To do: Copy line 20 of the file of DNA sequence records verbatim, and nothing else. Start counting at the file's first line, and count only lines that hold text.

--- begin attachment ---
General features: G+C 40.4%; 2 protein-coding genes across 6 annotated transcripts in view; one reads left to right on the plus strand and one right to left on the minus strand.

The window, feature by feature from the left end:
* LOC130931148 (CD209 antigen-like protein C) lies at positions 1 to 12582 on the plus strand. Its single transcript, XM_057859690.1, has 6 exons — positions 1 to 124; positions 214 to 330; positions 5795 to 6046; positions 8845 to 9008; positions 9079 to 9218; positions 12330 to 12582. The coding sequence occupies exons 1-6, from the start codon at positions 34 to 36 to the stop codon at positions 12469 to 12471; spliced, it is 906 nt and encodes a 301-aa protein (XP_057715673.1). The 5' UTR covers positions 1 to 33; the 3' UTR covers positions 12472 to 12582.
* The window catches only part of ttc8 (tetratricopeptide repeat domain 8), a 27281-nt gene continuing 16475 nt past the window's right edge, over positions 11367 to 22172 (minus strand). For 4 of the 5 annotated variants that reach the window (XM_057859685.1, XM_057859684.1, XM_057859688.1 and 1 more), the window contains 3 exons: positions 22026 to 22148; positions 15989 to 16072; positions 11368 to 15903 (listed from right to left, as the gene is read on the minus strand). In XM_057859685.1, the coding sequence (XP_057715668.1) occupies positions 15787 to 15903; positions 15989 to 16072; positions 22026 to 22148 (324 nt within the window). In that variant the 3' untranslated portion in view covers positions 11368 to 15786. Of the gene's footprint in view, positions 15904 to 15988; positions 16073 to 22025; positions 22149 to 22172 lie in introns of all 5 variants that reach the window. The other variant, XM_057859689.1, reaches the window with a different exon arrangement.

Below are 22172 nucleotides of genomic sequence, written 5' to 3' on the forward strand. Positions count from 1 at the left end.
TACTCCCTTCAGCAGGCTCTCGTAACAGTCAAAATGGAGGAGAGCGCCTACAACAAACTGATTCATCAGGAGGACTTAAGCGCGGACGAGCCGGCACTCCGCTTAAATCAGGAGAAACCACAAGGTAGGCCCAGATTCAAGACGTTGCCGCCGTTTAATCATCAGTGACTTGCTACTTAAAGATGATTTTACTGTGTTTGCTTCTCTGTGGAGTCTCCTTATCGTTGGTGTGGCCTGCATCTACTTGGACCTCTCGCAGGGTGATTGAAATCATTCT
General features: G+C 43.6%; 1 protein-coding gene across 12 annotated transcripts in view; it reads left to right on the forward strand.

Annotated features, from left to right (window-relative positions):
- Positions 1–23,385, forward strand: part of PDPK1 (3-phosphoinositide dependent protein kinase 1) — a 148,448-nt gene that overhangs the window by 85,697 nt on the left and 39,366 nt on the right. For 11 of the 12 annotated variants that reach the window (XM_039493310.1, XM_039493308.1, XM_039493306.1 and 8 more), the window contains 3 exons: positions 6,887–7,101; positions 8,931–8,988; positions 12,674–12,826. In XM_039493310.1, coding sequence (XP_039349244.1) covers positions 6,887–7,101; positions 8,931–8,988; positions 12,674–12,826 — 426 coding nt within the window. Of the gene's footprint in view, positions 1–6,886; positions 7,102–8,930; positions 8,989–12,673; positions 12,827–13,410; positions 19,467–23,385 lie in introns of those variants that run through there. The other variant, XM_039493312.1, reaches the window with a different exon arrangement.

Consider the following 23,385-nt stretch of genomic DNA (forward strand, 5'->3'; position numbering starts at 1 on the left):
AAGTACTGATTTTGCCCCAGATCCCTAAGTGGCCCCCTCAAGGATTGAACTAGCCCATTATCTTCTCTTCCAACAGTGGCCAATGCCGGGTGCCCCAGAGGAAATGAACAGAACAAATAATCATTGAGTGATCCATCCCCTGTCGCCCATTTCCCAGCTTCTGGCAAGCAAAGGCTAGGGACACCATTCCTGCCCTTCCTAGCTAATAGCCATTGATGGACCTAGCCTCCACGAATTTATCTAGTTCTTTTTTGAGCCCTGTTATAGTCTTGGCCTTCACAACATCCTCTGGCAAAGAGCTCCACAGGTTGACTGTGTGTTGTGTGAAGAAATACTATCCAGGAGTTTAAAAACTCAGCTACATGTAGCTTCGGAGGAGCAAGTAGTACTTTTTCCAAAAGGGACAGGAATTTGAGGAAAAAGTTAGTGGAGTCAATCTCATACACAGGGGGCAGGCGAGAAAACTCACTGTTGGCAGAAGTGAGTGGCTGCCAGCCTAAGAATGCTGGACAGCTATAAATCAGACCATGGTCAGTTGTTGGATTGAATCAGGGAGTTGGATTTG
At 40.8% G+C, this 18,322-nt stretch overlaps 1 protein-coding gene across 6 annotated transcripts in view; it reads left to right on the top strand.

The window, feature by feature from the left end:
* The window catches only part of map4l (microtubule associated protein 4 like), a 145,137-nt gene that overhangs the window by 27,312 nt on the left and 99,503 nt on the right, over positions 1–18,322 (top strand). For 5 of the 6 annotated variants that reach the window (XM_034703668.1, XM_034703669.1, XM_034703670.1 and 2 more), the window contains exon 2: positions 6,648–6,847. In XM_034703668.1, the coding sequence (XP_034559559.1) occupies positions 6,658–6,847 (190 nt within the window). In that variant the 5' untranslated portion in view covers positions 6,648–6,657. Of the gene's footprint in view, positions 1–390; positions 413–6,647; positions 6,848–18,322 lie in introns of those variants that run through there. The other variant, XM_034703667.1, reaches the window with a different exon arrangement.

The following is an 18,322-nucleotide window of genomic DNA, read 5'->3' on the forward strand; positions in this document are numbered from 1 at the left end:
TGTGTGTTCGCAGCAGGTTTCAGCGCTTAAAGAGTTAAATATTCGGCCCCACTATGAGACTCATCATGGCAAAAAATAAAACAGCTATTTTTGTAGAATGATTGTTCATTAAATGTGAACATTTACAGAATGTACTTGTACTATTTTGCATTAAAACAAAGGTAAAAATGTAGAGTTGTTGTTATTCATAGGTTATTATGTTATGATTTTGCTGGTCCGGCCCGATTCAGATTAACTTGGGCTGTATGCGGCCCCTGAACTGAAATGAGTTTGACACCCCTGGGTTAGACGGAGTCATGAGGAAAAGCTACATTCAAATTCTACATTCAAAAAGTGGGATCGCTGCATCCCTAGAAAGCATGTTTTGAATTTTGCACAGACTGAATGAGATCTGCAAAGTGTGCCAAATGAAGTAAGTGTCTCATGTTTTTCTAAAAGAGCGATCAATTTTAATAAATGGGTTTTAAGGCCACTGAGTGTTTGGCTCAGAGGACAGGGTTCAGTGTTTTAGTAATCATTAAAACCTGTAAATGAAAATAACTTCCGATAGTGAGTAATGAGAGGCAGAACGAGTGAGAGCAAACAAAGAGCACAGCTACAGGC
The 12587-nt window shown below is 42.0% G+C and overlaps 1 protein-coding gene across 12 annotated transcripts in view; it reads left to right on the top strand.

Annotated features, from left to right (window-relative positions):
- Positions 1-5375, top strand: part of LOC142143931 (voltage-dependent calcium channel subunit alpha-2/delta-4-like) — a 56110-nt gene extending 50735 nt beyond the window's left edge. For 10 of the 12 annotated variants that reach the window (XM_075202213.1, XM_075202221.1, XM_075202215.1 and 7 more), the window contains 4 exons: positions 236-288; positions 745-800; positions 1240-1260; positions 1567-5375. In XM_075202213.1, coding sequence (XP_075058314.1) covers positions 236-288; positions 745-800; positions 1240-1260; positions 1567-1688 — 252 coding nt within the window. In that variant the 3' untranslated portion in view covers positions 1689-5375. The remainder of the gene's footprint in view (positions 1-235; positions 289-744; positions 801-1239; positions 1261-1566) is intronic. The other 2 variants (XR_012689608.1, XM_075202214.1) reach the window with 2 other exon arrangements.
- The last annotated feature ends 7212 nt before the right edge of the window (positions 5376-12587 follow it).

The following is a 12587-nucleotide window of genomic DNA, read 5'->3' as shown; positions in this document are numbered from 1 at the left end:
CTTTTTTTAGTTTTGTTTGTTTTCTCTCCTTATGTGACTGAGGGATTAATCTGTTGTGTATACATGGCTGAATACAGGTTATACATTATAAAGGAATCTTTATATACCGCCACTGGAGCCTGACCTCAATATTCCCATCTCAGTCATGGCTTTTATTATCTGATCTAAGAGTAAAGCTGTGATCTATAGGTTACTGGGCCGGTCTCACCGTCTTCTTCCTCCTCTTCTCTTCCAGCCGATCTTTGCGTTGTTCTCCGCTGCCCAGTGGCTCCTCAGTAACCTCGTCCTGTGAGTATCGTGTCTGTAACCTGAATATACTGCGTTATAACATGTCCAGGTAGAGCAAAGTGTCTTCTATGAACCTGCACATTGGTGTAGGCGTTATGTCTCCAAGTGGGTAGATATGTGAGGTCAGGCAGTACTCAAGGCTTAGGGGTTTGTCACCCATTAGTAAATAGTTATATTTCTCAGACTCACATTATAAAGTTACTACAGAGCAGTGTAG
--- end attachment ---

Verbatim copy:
- The last annotated feature ends 7212 nt before the right edge of the window (positions 5376-12587 follow it).